to Jacob, that Shiloh was to be born, and that to Him the gathering of the people should be; and to Moses, that a great Prophet was to arise like unto himself; and to David, that one of his house was to sit upon his throne for ever; and to Isaiah, that one was to appear, who should be a light unto the Gentiles, and the salvation of all the ends of the earth; and to Daniel, that the Messiah was to be cut off, but not for himself, and that through Him reconciliation was to be made for iniquity, and an everlasting righteousness was to be brought in; and to John the Baptist, that the kingdom of Heaven was at hand, and the Prince of that kingdom was immediately to follow in the train of his own ministrations; and to the apostles in the days of our Saviour upon earth, that He with whom they companied was soon to be lifted up for the healing of the nations, and that all who looked to Him should live; and finally, to the apostles after the day of Pentecost, when, fraught with the full and explicit tidings of a world's atonement and a world's regeneration, they went forth with the doctrine of Christianity in its entire copiousness, and have transmitted it to future ages in a book, of which it has been said, that no man shall add thereto, and that no man shall take away from it.
blended with the truths of human experience-so solidly reared from the foundation of Jesus Christ and of Him crucified, into a superstructure at once firm and graceful and stately-so branching forth into all the utilities of moral and practical application-and, at length, from an argument bearing upon one great conclusion, so richly efflorescing into all the virtues and accomplishments which serve both to mark and to adorn the person of regenerated man-Such is the worth and the density and the copiousness of this epistle-that, did our power of vision keep pace at all with the number and the value of those spiritual lessons which abound in it, then indeed should we become the children of light, be rich in a wisdom that the world knoweth not, in a wisdom which is unto salvation.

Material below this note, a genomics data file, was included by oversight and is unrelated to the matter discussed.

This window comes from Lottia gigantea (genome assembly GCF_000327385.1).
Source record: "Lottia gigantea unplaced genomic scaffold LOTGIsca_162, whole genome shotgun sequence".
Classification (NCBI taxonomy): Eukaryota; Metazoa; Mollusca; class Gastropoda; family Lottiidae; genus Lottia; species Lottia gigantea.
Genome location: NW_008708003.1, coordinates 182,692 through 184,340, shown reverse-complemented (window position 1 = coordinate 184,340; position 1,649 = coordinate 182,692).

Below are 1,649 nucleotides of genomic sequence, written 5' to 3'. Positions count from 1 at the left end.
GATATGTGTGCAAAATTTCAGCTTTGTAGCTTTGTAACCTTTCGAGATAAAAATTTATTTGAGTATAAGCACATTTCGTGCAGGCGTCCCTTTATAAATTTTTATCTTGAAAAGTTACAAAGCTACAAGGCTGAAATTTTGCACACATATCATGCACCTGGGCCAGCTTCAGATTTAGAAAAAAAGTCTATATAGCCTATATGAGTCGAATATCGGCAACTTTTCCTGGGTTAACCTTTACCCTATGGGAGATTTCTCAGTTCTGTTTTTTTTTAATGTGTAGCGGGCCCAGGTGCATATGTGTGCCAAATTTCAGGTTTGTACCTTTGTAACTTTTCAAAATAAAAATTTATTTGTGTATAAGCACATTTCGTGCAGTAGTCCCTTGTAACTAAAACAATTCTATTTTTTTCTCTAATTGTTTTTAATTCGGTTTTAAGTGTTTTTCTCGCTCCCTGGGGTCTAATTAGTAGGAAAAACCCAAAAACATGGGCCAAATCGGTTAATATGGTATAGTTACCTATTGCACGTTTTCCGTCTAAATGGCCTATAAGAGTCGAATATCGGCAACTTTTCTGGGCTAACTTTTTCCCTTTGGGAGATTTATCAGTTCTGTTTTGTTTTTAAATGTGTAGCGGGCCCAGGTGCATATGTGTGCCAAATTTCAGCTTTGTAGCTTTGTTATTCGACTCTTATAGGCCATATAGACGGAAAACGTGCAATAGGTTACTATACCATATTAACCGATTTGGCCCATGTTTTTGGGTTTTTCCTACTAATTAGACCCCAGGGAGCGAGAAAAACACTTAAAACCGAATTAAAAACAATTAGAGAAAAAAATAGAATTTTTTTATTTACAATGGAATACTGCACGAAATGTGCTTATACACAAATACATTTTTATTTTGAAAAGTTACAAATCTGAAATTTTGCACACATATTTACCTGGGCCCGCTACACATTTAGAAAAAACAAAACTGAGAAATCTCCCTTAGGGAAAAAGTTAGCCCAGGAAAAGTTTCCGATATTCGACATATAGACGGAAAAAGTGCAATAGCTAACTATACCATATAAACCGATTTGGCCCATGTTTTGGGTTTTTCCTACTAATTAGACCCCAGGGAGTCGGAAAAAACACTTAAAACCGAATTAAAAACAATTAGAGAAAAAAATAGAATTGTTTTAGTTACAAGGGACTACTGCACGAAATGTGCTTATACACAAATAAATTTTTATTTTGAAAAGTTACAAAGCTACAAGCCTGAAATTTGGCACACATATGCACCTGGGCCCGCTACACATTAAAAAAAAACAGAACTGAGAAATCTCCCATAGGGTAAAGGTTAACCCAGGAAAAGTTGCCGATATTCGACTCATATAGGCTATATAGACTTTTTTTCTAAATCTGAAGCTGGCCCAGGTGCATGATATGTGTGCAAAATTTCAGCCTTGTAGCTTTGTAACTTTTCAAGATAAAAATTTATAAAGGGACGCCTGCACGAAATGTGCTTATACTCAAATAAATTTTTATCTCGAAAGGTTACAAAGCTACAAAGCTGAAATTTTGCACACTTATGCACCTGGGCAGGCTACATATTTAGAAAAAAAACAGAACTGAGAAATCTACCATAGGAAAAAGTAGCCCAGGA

But the outward light by which an object is rendered visible is one thing-and the power of vision is another. That these two are not only distinct in respect of theoretical conception, but were also experimentally distinct from each other in the actual history of God's communications to the world, will, we trust, be made to appear from several passages of that revealed history in the Bible; and from one single appeal which we shall make to the experience of our hearers.